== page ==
US Army Corps of Engineers
Philadelphia District & Marine Design Center

New Jersey Intracoastal Waterway

Published Dec. 10, 2012
New Jersey Intracoastal Waterway Project Index Map

New Jersey Intracoastal Waterway Project Index Map

Completed in 1940, the existing New Jersey Intracoastal Waterway project provides for a channel through the inlet and outer bar, a channel extending in a northwesterly direction from the inlet gorge to the Oyster Creek channel and through the latter channel to deep water in the bay, and the maintenance of a channel 8 feet deep and 200 feet wide to connect Barnegat Light Harbor with the main inlet channel. In 1991, new design deficiency measures were constructed including:  a new south jetty parallel to the existing north jetty, a navigation channel 300 feet wide to a depth of 10 feet below mean low water from the outer bar in the Atlantic Ocean to the north end of the existing sand dike in Barnegat Bay, and jetty sport fishing facilities on the new jetty.

Completed in 1940, the existing New Jersey Intracoastal Waterway project provides for a channel through the inlet and outer bar, a channel extending in a northwesterly direction from the inlet gorge to the Oyster Creek channel and through the latter channel to deep water in the bay, and the maintenance of a channel 8 feet deep and 200 feet wide to connect Barnegat Light Harbor with the main inlet channel. In 1991, new design deficiency measures were constructed including: a new south jetty parallel to the existing north jetty, a navigation channel 300 feet wide to a depth of 10 feet below mean low water from the outer bar in the Atlantic Ocean to the north end of the existing sand dike in Barnegat Bay, and jetty sport fishing facilities on the new jetty.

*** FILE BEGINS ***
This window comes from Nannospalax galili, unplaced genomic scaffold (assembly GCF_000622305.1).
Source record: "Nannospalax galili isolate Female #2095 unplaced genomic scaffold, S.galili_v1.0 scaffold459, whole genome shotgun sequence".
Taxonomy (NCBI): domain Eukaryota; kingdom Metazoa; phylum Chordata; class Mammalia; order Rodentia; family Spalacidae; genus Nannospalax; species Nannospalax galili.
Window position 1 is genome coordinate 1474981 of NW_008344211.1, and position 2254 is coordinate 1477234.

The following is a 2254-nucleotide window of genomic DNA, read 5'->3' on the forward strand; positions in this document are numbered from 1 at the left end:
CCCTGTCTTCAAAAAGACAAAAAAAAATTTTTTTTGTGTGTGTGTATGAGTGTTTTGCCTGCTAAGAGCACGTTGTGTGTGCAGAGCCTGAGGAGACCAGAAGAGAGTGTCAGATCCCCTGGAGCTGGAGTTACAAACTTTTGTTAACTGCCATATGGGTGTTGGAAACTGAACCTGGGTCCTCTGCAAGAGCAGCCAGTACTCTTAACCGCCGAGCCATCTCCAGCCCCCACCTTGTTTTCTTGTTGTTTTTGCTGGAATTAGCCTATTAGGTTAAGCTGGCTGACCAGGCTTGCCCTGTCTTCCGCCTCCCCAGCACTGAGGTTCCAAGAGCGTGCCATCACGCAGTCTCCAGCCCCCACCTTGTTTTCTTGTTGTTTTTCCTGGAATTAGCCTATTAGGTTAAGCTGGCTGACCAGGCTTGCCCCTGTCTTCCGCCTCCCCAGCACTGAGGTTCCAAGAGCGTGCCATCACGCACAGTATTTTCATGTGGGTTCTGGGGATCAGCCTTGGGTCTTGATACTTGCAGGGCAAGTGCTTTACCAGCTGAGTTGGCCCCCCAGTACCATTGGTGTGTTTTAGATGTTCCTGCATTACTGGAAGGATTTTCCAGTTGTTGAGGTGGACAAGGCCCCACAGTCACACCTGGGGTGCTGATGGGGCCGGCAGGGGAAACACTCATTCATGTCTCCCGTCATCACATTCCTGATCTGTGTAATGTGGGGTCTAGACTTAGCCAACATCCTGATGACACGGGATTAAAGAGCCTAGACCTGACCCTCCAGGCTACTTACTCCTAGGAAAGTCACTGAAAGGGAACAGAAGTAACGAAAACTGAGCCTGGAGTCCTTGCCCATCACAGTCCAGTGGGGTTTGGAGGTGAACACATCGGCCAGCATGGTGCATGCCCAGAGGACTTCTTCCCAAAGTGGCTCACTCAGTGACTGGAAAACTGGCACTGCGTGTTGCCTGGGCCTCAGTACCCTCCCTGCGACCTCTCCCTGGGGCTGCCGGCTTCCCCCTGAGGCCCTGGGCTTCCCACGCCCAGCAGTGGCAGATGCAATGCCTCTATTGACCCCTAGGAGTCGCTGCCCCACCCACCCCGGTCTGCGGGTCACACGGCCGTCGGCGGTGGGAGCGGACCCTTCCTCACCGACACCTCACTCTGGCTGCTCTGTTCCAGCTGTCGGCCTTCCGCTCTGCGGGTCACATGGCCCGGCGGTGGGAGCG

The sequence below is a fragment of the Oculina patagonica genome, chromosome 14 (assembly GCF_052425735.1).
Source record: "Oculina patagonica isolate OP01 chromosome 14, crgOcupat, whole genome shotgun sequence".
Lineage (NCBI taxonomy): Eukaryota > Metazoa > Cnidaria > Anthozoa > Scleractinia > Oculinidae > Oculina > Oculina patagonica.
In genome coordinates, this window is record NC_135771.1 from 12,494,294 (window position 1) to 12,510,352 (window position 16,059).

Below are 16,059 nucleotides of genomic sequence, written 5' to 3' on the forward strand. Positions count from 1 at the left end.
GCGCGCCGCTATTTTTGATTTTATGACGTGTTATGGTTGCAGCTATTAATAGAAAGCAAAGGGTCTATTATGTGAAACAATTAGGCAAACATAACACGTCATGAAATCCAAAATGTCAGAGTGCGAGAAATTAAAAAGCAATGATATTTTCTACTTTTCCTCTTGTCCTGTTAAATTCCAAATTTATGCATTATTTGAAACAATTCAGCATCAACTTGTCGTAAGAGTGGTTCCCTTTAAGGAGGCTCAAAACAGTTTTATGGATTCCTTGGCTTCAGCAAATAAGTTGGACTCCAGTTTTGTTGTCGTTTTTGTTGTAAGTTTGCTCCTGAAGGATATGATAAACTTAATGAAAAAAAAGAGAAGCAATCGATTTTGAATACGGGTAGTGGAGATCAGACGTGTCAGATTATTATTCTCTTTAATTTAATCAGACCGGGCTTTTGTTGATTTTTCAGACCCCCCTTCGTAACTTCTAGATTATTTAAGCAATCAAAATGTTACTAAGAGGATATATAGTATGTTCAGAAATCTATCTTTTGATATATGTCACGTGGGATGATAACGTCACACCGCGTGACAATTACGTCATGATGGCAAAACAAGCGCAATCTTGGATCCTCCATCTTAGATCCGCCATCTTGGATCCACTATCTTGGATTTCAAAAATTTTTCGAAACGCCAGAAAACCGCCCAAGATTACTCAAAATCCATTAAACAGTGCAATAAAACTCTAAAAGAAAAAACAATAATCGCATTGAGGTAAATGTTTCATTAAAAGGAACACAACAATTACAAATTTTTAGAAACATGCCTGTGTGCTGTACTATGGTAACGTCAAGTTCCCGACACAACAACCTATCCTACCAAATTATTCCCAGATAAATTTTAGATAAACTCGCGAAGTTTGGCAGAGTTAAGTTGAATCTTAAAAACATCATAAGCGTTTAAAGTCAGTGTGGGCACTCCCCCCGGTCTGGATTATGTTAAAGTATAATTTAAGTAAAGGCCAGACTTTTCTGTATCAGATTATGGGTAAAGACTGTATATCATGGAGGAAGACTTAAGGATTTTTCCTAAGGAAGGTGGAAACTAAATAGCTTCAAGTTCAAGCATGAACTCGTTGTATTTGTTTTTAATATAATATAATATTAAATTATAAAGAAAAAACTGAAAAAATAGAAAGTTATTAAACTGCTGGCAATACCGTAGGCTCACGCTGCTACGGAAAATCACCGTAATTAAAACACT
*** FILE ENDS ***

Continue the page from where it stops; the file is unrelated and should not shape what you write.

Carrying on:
The location of the Cape May Canal as part of the New Jersey Intracoastal Waterway project. The project provides a safe, reliable, and operational navigation channel for the East Coast’s largest and 5th most valuable commercial fishing fleet in the U.S. (Cape May/Wildwood) and nine U.S. Coast Guard Stations including Cape May training base.

The location of the Cape May Canal as part of the New Jersey Intracoastal Waterway project. The project provides a safe, reliable, and operational navigation channel for the East Coast’s largest and 5th most valuable commercial fishing fleet in the U.S. (Cape May/Wildwood) and nine U.S. Coast Guard Stations including Cape May training base.

The location of the Point Pleasant Canal as part of the New Jersey Intracoastal Waterway project. The project provides a safe, reliable, and operational navigation channel for the East Coast’s largest and 5th most valuable commercial fishing fleet in the U.S. (Cape May/Wildwood) and nine U.S. Coast Guard Stations including Cape May training base.

The location of the Point Pleasant Canal as part of the New Jersey Intracoastal Waterway project. The project provides a safe, reliable, and operational navigation channel for the East Coast’s largest and 5th most valuable commercial fishing fleet in the U.S. (Cape May/Wildwood) and nine U.S. Coast Guard Stations including Cape May training base.